But more importantly for us, I think it shows us that even in black swan events, there will be companies that benefit from the crisis. In 2020, it was cloud based, SaaS type companies that really excelled.
Zoom Video Communications Inc is one prime example of this. I’m sure all of us have used Zoom at some point during this pandemic, be it for work, for school or just to catch up with friends easily. COVID pushed Zoom into the world’s spotlight, with their last 2 quarters showing an increase of over 350% in revenues from the same quarter the year before.
More than just video-conferencing companies, companies that supported cloud services such as Microsoft with Azure and Amazon with Amazon Web Services also did well. Other sectors that received a boost included E-Commerce, Cyber-security and Telehealth.
What this crisis showed was the importance of being adaptable to these shifts in how the world behaves and being able to take action on these changes. During the May to June period, I was alerted to such a trend and took up several of such positions that I intended to hold for the long haul.
Lesson 4: Make the Best Out of Your Situation
On my birthday in 2020, the Prime Minister of Singapore announced what was known as the Circuit Breaker period, where we were all to stay at home, aside from essential activities. Dining out was prohibited and most companies had to switch to a WFH arrangement. Wearing a mask when outdoors became mandatory soon after.
The new normal (Photo by Wesley Tingey on Unsplash)
Our lives were changed so drastically with a sudden announcement and for many people, Circuit Breaker was a tough time. For some, being cooped up at home was stressful, especially with families with strained relationships. For others, working from home with their children, pets or construction going on downstairs, was just not conducive.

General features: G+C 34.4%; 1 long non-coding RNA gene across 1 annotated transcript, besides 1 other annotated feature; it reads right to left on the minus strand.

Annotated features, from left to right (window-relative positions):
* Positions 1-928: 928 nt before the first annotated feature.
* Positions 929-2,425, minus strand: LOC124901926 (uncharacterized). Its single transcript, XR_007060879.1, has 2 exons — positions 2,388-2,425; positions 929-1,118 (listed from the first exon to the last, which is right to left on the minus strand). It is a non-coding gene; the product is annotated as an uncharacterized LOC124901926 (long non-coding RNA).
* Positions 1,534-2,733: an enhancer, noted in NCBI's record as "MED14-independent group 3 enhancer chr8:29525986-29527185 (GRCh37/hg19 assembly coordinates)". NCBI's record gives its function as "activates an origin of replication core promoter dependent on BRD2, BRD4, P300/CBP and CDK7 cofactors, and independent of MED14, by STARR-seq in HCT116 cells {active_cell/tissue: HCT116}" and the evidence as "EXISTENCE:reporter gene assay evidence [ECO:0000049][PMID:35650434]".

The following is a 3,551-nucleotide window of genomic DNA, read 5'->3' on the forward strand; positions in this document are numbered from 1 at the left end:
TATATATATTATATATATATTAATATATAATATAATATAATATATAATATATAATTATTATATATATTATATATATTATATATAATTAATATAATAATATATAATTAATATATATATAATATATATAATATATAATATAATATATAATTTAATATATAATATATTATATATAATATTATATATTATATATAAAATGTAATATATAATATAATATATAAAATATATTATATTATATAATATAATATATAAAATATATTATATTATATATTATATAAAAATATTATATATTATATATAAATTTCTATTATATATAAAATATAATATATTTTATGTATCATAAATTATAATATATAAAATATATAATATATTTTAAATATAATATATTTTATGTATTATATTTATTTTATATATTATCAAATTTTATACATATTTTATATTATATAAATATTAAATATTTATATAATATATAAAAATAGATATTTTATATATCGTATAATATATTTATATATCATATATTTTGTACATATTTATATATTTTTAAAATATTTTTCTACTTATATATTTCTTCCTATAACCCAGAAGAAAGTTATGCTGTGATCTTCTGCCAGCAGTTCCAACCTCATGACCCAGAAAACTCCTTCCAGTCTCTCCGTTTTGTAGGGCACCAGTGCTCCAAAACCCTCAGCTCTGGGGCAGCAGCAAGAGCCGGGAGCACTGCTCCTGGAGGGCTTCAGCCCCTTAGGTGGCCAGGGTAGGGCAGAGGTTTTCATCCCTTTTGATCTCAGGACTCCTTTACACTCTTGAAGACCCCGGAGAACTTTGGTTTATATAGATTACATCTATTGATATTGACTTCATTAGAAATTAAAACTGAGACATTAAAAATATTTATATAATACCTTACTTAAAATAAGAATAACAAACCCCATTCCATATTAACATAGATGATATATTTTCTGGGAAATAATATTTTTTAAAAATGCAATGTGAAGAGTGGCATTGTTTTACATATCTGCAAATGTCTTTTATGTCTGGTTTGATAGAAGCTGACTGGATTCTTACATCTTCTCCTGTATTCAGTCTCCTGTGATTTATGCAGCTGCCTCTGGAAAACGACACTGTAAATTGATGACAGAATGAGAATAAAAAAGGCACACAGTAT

I acknowledge that I am blessed with an understanding family that supported my work from home arrangements. As such, I was grateful for this period as it granted me the opportunity to:
- Spend less money and time on public transport: Working from home allowed me to spend less on my transport needs, allowing me to increase my savings in that regard.
- Pick up some new skills: During the Circuit Breaker, I also picked up some web design and UI/UX skills through Coursera. While it wasn’t entirely applicable to my work or life at that point, later in the year, these skills allowed me to start up TortoiseMoney!
- Focus on Health: Since spending more time at home, I also ate more home cooked meals (which I would like to think are healthier) and exercised more too.
At the end of the day, no one wished for COVID to happen, and I’m sure all of us have been affected in one way or another, with some worse than others. To everyone who has lost someone or something this year, my heart goes out to you.
Nevertheless, 2020 has been a one-in-a-million kind of year and there were many lessons that I took away from my experiences this past year.
I hope the year hasn’t been too harsh on you and here’s to a year of better finances, better health and better lives in 2021!
Photo by Bofu Shaw on Unsplash